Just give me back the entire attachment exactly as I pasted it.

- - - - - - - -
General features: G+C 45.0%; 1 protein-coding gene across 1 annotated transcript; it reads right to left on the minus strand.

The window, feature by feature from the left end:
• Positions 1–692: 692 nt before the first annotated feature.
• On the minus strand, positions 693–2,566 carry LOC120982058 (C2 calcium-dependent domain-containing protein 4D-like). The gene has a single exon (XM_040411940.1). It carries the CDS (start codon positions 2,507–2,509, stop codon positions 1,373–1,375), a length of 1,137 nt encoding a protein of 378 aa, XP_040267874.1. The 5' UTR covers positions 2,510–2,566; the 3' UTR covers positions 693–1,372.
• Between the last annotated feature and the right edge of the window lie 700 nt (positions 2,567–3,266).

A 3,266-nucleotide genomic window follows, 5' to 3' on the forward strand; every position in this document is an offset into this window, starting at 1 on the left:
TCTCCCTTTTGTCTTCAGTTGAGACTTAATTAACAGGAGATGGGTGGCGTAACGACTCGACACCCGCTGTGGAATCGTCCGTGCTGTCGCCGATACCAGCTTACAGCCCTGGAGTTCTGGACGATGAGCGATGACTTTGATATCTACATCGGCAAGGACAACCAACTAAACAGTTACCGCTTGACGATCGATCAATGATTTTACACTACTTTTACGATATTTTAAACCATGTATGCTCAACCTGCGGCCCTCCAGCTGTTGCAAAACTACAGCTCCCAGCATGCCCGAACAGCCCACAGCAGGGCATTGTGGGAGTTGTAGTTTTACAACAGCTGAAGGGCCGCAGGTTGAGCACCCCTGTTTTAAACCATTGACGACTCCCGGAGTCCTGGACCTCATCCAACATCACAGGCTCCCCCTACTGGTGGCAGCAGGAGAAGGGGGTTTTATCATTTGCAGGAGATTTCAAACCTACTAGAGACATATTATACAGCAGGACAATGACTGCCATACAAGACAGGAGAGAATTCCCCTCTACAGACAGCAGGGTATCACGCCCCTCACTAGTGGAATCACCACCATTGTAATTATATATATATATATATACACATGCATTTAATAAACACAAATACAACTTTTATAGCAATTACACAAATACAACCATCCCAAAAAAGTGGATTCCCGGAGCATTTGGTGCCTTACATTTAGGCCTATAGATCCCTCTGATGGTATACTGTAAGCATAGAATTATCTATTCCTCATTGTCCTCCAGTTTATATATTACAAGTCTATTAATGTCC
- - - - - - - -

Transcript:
General features: G+C 45.0%; 1 protein-coding gene across 1 annotated transcript; it reads right to left on the minus strand.

The window, feature by feature from the left end:
• Positions 1–692: 692 nt before the first annotated feature.
• On the minus strand, positions 693–2,566 carry LOC120982058 (C2 calcium-dependent domain-containing protein 4D-like). The gene has a single exon (XM_040411940.1). It carries the CDS (start codon positions 2,507–2,509, stop codon positions 1,373–1,375), a length of 1,137 nt encoding a protein of 378 aa, XP_040267874.1. The 5' UTR covers positions 2,510–2,566; the 3' UTR covers positions 693–1,372.
• Between the last annotated feature and the right edge of the window lie 700 nt (positions 2,567–3,266).

A 3,266-nucleotide genomic window follows, 5' to 3' on the forward strand; every position in this document is an offset into this window, starting at 1 on the left:
TCTCCCTTTTGTCTTCAGTTGAGACTTAATTAACAGGAGATGGGTGGCGTAACGACTCGACACCCGCTGTGGAATCGTCCGTGCTGTCGCCGATACCAGCTTACAGCCCTGGAGTTCTGGACGATGAGCGATGACTTTGATATCTACATCGGCAAGGACAACCAACTAAACAGTTACCGCTTGACGATCGATCAATGATTTTACACTACTTTTACGATATTTTAAACCATGTATGCTCAACCTGCGGCCCTCCAGCTGTTGCAAAACTACAGCTCCCAGCATGCCCGAACAGCCCACAGCAGGGCATTGTGGGAGTTGTAGTTTTACAACAGCTGAAGGGCCGCAGGTTGAGCACCCCTGTTTTAAACCATTGACGACTCCCGGAGTCCTGGACCTCATCCAACATCACAGGCTCCCCCTACTGGTGGCAGCAGGAGAAGGGGGTTTTATCATTTGCAGGAGATTTCAAACCTACTAGAGACATATTATACAGCAGGACAATGACTGCCATACAAGACAGGAGAGAATTCCCCTCTACAGACAGCAGGGTATCACGCCCCTCACTAGTGGAATCACCACCATTGTAATTATATATATATATATATACACATGCATTTAATAAACACAAATACAACTTTTATAGCAATTACACAAATACAACCATCCCAAAAAAGTGGATTCCCGGAGCATTTGGTGCCTTACATTTAGGCCTATAGATCCCTCTGATGGTATACTGTAAGCATAGAATTATCTATTCCTCATTGTCCTCCAGTTTATATATTACAAGTCTATTAATGTCC